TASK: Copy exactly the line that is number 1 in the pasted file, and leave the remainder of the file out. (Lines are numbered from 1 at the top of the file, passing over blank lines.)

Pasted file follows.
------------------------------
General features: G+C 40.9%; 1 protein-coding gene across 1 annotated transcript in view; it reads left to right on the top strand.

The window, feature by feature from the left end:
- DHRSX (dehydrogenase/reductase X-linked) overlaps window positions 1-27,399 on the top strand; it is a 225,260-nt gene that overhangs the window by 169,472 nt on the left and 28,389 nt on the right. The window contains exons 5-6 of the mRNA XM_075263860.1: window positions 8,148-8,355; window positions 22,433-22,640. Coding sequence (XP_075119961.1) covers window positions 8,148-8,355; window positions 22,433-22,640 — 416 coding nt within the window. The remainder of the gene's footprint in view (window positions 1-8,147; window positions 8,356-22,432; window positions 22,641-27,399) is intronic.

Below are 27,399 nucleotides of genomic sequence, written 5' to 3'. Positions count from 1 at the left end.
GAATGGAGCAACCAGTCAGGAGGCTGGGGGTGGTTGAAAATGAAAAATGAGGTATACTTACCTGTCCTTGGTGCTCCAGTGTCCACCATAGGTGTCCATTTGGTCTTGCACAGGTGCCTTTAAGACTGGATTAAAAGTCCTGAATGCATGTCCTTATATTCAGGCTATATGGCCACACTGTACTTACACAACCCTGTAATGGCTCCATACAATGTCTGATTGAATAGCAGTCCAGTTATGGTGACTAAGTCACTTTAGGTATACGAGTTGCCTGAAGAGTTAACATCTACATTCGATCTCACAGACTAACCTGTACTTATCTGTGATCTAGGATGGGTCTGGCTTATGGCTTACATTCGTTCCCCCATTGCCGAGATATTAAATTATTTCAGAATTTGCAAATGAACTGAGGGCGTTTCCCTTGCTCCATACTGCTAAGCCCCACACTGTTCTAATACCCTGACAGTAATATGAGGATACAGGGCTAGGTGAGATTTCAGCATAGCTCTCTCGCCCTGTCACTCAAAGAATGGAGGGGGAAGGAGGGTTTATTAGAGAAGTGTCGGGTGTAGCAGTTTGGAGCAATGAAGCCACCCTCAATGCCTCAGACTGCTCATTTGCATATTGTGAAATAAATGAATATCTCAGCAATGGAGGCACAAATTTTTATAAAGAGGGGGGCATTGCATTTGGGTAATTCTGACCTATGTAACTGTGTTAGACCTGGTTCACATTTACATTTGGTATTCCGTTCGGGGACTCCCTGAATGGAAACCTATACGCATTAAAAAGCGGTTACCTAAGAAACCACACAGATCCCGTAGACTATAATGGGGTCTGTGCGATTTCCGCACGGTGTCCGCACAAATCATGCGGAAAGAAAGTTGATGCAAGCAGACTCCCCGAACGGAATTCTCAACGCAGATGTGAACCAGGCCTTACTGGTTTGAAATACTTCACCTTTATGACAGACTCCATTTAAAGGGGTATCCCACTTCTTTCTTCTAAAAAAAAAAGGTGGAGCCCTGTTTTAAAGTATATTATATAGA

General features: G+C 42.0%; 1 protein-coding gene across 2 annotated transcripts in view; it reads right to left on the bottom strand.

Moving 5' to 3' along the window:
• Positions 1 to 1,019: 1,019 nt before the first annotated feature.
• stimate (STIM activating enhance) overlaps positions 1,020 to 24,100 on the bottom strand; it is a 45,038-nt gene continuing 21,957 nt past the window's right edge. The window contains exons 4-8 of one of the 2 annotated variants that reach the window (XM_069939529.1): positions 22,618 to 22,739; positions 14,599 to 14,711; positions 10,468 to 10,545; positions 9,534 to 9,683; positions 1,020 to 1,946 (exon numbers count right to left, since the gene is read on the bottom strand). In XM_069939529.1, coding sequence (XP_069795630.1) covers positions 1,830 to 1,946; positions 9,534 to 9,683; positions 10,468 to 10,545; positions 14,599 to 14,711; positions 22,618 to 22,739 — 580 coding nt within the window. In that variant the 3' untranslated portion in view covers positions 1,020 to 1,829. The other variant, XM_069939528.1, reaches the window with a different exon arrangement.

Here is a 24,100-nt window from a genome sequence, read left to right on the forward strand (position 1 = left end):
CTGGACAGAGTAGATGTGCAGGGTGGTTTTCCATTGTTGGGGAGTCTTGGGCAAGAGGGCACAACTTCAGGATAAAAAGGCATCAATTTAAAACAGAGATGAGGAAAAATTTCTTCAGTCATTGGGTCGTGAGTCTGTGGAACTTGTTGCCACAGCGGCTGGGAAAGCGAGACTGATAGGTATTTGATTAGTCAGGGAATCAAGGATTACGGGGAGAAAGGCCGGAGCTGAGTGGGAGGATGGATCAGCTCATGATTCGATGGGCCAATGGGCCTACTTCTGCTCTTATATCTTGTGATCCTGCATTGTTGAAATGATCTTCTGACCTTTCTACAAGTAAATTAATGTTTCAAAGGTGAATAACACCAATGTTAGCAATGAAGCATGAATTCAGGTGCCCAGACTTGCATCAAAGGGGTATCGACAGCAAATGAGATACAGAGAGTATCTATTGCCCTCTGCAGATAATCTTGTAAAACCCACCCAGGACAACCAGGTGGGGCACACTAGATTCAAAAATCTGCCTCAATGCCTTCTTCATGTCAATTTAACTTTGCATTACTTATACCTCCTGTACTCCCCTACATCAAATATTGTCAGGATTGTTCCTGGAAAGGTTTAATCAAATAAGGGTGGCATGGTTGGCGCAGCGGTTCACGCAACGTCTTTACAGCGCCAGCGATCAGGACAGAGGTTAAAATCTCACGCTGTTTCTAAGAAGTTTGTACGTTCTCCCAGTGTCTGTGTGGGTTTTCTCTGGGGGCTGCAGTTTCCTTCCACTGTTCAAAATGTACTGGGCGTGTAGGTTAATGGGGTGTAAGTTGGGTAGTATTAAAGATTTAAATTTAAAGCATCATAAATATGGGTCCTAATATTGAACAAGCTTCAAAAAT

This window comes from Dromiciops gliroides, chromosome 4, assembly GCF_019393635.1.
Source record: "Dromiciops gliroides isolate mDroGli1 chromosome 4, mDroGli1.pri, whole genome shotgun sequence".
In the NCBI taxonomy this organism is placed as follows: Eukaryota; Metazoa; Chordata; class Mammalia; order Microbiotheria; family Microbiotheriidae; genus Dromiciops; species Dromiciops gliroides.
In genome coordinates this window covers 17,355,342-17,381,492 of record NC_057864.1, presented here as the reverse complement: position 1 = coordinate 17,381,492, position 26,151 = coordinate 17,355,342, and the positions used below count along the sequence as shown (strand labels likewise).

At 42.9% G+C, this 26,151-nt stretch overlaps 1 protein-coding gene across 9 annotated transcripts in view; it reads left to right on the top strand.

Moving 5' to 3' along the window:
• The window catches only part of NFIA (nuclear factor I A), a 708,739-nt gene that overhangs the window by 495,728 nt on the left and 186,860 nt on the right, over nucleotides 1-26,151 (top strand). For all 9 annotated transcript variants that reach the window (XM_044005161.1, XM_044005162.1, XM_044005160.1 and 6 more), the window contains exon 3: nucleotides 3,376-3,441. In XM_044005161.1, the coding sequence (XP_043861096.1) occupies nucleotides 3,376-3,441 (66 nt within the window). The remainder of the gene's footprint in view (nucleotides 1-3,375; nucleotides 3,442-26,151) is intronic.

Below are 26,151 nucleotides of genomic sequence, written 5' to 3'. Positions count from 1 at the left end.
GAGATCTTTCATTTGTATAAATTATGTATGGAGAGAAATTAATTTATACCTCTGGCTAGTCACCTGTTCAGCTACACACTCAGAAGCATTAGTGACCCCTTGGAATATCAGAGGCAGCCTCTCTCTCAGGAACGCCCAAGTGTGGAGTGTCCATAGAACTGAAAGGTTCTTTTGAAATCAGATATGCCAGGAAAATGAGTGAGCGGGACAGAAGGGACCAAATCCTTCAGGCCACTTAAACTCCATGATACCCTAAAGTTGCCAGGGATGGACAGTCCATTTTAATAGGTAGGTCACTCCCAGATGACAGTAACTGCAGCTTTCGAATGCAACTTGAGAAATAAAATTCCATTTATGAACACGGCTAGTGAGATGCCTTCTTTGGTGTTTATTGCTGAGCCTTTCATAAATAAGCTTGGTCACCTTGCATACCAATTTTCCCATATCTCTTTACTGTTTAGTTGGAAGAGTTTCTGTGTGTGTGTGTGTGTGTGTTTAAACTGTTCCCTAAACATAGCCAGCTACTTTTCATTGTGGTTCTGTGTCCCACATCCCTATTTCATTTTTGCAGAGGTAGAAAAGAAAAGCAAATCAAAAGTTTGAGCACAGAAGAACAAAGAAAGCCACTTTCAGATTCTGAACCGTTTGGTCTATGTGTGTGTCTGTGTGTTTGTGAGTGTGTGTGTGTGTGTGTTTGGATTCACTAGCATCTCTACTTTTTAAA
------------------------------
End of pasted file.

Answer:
General features: G+C 40.9%; 1 protein-coding gene across 1 annotated transcript in view; it reads left to right on the top strand.